The concluding section of the book makes overall evaluations of the current state of affairs and considers the future of the concepts and contrasts explored in the more than 100 papers and many more conversations during and subsequent to the 2016 conference in Oxford. Such conversations have taken place not only in the traditional venues—classrooms, international conferences, and publications—but now are also reaching, in one of the paradoxical ‘upsides’ of pandemic isolation, larger audiences in the form of global online events.

In Chapter 13, Sophie van Bijsterveld predicts changes, suggesting that, going forward, ‘church and state relationships most likely will be characterized more by differentiation than by formalistic equal treatment, even in states with traditionally highly pluralistic societies and with longstanding traditions of equal treatment of religions.’[16] She describes the social forces that lie behind the ‘impossibility thesis’ that David Little critiques, but her picture is more hopeful, and more likely in the end to align with Little’s critique of the religious freedom skeptics. She sees in the increasing differentiation of society not disintegration but a transformation of equality making it potentially more sensitive to freedom.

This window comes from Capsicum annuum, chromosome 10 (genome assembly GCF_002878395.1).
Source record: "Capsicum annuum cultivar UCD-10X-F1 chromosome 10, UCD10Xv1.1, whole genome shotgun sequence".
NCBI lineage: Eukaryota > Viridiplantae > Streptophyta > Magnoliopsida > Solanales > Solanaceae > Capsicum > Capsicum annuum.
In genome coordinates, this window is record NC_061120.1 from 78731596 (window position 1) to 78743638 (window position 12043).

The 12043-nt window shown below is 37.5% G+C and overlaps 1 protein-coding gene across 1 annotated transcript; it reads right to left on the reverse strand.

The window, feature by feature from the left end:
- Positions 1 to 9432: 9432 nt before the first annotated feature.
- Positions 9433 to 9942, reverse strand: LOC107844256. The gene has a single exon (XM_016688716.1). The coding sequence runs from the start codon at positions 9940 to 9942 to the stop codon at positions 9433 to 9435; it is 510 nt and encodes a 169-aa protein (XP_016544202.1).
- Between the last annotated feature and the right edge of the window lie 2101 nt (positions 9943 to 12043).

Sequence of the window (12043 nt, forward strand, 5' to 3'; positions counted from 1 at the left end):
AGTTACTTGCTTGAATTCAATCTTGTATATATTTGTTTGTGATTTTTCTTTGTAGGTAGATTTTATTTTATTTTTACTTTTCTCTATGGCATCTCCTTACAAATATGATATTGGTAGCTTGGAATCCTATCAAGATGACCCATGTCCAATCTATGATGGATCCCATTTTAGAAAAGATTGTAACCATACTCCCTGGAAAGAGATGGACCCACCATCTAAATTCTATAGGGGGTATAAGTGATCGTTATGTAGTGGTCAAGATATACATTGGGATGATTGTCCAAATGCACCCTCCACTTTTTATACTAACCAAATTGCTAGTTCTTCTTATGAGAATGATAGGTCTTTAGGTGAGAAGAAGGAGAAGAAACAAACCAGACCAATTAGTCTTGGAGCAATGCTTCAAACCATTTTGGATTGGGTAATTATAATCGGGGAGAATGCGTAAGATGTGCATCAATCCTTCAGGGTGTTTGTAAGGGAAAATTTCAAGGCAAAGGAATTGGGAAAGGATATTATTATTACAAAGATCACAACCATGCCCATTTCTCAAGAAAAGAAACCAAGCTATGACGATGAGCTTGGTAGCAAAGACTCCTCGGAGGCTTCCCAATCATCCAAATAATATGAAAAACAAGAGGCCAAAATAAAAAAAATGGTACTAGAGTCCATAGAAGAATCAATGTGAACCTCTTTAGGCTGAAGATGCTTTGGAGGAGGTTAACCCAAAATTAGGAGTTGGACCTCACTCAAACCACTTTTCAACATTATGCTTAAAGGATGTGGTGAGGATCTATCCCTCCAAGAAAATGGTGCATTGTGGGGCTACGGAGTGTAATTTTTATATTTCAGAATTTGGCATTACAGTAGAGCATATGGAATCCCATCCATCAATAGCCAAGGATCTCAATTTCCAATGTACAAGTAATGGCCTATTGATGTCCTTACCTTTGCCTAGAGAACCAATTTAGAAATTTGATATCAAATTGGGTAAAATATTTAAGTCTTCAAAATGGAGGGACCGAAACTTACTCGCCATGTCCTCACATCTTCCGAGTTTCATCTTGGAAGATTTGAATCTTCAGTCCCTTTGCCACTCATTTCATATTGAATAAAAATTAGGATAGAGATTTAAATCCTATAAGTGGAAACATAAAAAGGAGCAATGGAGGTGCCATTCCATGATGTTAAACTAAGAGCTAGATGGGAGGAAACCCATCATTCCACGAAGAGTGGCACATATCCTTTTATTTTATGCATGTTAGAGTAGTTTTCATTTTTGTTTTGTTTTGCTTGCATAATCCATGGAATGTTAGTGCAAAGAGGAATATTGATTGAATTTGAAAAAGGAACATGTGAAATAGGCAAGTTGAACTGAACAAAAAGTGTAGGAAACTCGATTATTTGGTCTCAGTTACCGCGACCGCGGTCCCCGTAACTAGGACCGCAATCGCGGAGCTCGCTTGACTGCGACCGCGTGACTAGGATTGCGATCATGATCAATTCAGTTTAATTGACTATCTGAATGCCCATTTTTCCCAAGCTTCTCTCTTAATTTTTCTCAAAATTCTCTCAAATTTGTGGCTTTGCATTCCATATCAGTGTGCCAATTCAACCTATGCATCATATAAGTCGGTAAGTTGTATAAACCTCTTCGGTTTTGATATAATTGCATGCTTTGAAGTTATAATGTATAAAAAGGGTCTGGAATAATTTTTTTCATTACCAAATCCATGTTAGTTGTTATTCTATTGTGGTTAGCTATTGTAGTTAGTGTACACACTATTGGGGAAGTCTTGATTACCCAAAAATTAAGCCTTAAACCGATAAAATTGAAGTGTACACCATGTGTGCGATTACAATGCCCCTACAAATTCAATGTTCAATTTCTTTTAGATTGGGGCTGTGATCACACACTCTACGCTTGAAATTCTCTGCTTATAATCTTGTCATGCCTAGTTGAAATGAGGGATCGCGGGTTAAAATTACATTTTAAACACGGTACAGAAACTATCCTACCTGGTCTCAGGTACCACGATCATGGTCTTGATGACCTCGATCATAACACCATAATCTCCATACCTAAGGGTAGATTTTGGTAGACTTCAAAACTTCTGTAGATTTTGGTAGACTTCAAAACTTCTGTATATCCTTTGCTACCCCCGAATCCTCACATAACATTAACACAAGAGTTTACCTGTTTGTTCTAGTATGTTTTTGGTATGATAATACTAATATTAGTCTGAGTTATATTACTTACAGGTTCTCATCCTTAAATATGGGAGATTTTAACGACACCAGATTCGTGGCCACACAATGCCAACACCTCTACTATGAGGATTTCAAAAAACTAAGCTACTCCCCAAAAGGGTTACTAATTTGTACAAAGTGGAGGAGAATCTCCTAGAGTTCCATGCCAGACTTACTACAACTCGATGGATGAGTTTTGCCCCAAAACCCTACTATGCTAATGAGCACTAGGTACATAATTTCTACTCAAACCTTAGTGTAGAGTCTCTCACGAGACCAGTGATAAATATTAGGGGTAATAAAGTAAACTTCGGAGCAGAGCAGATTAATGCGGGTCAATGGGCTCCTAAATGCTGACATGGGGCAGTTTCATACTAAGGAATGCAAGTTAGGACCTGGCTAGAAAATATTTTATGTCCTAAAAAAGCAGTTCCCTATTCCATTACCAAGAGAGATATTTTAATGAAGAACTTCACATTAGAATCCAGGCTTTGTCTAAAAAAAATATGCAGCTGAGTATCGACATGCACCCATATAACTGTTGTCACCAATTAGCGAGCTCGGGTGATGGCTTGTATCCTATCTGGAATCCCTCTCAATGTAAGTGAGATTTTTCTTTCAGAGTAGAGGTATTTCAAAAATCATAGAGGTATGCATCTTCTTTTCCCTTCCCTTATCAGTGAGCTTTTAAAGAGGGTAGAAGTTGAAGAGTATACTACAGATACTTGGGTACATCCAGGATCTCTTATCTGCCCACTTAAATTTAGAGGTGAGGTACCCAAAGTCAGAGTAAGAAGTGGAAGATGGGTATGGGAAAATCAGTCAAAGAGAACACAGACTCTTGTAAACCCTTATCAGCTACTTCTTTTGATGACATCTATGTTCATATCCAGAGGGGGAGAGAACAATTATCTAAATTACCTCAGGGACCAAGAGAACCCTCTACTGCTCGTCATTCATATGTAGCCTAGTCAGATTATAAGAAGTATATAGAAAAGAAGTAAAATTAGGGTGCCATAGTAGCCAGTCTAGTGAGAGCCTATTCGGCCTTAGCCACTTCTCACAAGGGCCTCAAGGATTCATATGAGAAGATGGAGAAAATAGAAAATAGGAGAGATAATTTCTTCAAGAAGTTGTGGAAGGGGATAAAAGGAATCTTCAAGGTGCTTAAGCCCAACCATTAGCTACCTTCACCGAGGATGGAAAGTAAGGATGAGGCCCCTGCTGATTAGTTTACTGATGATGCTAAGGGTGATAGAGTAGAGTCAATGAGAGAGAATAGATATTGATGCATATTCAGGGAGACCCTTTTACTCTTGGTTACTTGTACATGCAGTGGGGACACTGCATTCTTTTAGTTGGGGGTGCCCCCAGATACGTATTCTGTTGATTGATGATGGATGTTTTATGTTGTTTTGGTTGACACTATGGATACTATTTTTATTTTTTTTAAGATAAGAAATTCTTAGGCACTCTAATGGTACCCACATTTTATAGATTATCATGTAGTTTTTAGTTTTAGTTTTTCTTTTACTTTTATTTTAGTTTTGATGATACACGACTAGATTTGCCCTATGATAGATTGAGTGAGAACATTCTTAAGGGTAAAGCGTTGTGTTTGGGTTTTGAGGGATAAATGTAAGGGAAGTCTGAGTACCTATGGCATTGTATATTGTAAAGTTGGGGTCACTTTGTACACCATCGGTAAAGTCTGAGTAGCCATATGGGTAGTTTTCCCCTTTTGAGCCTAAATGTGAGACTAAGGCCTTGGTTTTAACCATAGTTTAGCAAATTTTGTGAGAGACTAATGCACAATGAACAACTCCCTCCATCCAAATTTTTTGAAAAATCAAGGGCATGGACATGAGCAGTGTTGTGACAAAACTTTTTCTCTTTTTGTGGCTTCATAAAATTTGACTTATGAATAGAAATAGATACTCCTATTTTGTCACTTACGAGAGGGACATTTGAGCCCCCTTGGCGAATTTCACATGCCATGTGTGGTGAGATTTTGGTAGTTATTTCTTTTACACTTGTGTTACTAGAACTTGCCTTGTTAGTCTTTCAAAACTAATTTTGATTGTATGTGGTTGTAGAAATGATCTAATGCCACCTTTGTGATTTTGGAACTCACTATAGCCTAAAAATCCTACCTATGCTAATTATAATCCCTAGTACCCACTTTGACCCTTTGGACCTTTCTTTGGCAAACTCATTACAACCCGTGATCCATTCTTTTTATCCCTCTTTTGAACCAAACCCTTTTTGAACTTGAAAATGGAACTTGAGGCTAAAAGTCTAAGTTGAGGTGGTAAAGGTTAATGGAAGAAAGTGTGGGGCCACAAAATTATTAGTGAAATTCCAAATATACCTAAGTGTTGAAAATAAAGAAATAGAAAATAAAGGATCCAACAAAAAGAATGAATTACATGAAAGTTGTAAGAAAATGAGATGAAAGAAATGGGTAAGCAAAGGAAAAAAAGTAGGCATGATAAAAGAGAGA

Brett Scharffs in Chapter 14 proceeds from the notion that ‘many nations are in the midst of a world-defining struggle between two dramatically different visions of the state and its relationship with its people’: between monism (‘inclined towards various types of statism’) and dualism (the notion that ‘the state is justified in large measure by its success in protecting individual liberty and that government is subject to specific limitations and the rule of law’), providing extensive historical background, analysis, and recommendation.[17]

In conclusion, Cole Durham summarizes the four conceptions of freedom of religion or belief from the 2016 ICLARS Conference: